This is the intriguing question asked in a Christian Science Monitor op/ed by Loyola Law School professor Karl Manheim and Consumer Watchdog chairman Jamie Court. To wit:
The federal government does not ordinarily require Americans to purchase particular goods or services from private parties.
The closest we come is when government imposes a condition on the grant of discretionary benefit or permit. For instance, in most states, you must have auto insurance to drive a car, or you are required to install fire sprinklers when building a new house. But in such cases, the "mandate" is discretionary – you don't have to drive a car or build a house. Nor do you have a constitutional right to do so….
A health insurance mandate is essentially a forced contract, in which one party (the insurer) gets to set the terms. You must buy their policies, even if you prefer to self-insure, rely on alternative medicine, or obtain treatment outside the system. In constitutional terms, such mandates may constitute a violation of due process or a "taking of property."
Requiring Person A to give money to Person B is a "taking," whether or not something of value is given in return. Let's say the state required every resident to buy milk, on the rationale that milk consumption benefits public health. That's either a constitutionally forbidden taking (of money) or a violation of due process.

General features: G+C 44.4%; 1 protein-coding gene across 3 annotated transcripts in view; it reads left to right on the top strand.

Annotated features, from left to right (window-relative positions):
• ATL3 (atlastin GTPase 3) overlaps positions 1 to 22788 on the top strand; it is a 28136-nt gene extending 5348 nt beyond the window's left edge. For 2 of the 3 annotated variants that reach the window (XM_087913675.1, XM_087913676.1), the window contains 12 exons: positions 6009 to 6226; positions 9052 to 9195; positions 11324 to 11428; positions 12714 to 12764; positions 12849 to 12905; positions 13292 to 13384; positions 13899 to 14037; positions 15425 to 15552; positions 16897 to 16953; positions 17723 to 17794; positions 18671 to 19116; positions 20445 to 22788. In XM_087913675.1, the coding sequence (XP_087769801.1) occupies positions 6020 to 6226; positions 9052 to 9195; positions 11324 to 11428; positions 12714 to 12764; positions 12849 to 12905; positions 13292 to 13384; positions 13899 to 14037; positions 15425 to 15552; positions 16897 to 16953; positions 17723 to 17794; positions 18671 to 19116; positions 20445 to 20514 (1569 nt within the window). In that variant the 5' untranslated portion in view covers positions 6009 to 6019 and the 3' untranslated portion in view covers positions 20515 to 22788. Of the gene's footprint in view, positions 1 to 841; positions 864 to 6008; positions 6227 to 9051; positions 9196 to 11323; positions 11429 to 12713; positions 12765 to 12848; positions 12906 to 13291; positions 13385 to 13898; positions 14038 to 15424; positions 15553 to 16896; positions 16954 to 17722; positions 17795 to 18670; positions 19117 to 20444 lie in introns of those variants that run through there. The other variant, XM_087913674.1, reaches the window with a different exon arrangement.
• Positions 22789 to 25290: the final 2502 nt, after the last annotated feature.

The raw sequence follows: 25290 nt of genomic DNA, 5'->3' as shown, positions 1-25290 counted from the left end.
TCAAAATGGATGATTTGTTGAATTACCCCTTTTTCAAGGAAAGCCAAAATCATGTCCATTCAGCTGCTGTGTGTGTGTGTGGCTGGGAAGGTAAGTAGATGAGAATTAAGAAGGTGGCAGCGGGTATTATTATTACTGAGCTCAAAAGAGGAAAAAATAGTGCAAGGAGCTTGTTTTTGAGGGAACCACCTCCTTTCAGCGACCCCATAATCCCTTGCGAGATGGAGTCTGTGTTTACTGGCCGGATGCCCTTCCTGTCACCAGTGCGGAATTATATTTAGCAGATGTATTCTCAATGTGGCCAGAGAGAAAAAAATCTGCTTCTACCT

These constitutional rights aren't absolute. Given a compelling enough reason, government can interfere with your person and property. It can require, for instance, that your child be vaccinated before attending public school. But there is usually an opt-out, such as private or home schooling.
We are not aware of any opt-outs for most people in the mandatory health insurance plans being discussed.
Manheim and Court suggest that a tax-financed single payer government health insurance scheme would meet constitutional muster.
Whole op/ed here.
My arguments (admittedly without any constitutional analysis) for mandatory private health insurance here.
I find it a bit ironic that an op/ed on health insurance appears in the Christian Science Monitor.